Forgive me for a massive post, Gentle Reader, but I had so little time
on the second half of my trip abroad (aka Gail's Grand Tour) that I did
not have the opportunity to blog, or even make notes, that I feel I must
get it all out at once so I am caught up on my own life.
Last of England
Nottingham I had a brief few days in London visiting family. I stopped
consuming a ridiculous amount of fat in the form of British breakfasts,
and actually walked around for a while. Visited the meat market and St.
And was spoiled by the second cousins with a posh trip to the amazing Gilbert Scott
at the newly made over St. Pancreas station. The food was absolutely delicious and the company more so.
saw old friends I hadn't seen in ages. One of them it's been over 12
years and she hasn't changed a bit. The other whisked me away to a
speakeasy in Soho. I tasted two cocktails themed on tea, amazing, and
after ate some of the best food I have ever eaten in London at a little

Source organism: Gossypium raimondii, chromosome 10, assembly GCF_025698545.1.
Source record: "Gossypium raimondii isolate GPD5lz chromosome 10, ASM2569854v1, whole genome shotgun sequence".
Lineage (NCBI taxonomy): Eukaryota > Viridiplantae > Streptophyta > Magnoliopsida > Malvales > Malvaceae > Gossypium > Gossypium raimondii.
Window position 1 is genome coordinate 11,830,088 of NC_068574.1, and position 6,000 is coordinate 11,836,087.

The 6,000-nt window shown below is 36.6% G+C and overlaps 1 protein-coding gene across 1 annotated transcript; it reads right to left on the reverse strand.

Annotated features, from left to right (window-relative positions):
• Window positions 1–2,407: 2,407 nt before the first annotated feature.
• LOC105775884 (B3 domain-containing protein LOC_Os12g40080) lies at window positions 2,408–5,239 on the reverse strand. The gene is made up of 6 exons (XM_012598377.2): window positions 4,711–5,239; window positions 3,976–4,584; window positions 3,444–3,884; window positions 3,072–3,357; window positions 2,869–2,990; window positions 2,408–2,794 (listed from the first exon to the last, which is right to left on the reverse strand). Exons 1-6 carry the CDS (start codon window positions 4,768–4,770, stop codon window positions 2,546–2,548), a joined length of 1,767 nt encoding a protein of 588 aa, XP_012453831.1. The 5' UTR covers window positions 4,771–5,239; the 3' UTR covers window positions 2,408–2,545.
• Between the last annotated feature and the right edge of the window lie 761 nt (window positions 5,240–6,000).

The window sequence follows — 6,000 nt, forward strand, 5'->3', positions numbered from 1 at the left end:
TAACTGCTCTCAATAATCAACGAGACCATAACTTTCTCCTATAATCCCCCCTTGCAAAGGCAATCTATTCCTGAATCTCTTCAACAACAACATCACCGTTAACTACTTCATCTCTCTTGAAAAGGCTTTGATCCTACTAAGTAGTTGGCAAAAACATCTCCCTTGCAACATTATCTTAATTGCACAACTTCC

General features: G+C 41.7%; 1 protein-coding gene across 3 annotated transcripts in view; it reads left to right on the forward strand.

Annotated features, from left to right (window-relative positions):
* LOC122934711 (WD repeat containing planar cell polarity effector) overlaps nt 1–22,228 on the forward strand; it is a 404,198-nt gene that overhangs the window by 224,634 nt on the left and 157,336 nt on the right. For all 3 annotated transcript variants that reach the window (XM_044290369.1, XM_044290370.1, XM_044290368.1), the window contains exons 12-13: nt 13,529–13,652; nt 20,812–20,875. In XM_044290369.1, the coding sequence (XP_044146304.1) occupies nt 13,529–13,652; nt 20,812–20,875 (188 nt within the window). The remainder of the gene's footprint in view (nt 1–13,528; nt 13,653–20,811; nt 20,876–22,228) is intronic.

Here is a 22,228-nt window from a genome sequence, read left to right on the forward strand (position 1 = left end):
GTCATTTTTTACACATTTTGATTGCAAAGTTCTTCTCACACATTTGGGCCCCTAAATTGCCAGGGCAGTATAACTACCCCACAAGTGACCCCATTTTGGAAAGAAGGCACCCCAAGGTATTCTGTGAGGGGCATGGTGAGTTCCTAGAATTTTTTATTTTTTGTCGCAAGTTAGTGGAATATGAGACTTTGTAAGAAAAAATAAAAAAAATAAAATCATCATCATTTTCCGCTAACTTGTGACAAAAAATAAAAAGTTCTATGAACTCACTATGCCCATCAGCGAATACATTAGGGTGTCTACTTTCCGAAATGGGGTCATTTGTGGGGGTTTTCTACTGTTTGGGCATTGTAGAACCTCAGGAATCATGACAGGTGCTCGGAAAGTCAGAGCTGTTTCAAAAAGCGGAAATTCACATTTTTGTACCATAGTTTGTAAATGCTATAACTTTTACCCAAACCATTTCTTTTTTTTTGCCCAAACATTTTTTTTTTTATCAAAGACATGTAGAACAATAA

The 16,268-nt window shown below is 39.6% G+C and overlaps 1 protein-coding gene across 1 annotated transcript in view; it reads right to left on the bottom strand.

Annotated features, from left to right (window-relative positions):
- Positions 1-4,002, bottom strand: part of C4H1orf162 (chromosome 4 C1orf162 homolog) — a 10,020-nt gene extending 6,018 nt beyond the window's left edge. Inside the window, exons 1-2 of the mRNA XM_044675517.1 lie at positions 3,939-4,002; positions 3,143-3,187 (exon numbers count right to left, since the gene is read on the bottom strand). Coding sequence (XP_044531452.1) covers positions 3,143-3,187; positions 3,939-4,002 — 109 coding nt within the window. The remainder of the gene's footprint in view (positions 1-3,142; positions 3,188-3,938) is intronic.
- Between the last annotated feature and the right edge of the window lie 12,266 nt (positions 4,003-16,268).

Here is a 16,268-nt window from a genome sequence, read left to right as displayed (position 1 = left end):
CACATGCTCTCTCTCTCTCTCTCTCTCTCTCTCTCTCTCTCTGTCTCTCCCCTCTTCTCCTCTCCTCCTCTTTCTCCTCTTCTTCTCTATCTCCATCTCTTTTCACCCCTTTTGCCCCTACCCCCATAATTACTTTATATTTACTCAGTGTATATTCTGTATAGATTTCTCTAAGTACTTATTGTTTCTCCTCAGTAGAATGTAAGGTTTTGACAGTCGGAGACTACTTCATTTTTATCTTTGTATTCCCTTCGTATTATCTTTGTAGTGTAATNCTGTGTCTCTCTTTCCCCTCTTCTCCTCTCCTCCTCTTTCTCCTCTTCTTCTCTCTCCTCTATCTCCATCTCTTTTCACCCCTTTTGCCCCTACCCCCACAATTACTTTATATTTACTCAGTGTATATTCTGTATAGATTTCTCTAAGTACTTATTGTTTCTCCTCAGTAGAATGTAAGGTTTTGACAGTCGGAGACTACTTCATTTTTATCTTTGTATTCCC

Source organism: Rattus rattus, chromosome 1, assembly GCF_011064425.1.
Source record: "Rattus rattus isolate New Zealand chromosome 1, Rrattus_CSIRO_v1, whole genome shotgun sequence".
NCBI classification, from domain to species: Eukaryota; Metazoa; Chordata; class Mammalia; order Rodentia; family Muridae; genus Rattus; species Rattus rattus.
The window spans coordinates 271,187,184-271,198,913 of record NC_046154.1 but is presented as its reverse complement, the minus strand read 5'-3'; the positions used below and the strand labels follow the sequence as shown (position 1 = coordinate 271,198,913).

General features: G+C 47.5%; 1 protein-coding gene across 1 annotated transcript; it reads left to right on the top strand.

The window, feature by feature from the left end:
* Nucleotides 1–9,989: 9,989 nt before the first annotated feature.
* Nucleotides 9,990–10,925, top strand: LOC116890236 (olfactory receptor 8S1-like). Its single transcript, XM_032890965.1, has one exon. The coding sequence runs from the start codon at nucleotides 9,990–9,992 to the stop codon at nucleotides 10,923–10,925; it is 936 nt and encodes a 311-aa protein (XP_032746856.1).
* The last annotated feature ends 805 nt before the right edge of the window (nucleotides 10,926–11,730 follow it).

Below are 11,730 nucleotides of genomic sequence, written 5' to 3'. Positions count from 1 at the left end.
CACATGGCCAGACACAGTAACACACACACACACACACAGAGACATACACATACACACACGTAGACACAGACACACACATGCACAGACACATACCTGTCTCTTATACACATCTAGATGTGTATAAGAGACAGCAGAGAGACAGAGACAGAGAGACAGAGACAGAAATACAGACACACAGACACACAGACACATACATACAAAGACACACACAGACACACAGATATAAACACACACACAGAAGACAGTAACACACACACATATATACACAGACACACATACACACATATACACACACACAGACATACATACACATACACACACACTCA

place called Spuntino's
It's what I would call New York Italian American fusion. It pays to
know people who work in hospitality, what we used to call R&B in my
day (restaurant & beverage).
I had two clandestine meetings.
One of them with my French publisher (there is a good chance I will be
in Paris next year) and the other with . . . wait for it . . .
publisher at Styxx is absolutely lovely, and full of news of her new
kittens. (Photos of said kittens left me wondering how difficult it
might be to get a Swedish cat into the USA.) The coffee in stockholm
amazing, and I can't even talk about the cakes, soooo good.
The Swedish edition of Soulless is the first on in hard back and it has lovely black page edges, Styxx's signature look.
is a lovely city, and not as cold as I had expected. I really had a
very lovely time wandering around, everyone spoke English beautifully,
which was slightly embarrassing.
spoke at the library which is this amazing building, a full circle of
books surrounds you, it is the closet thing to a literary mecca on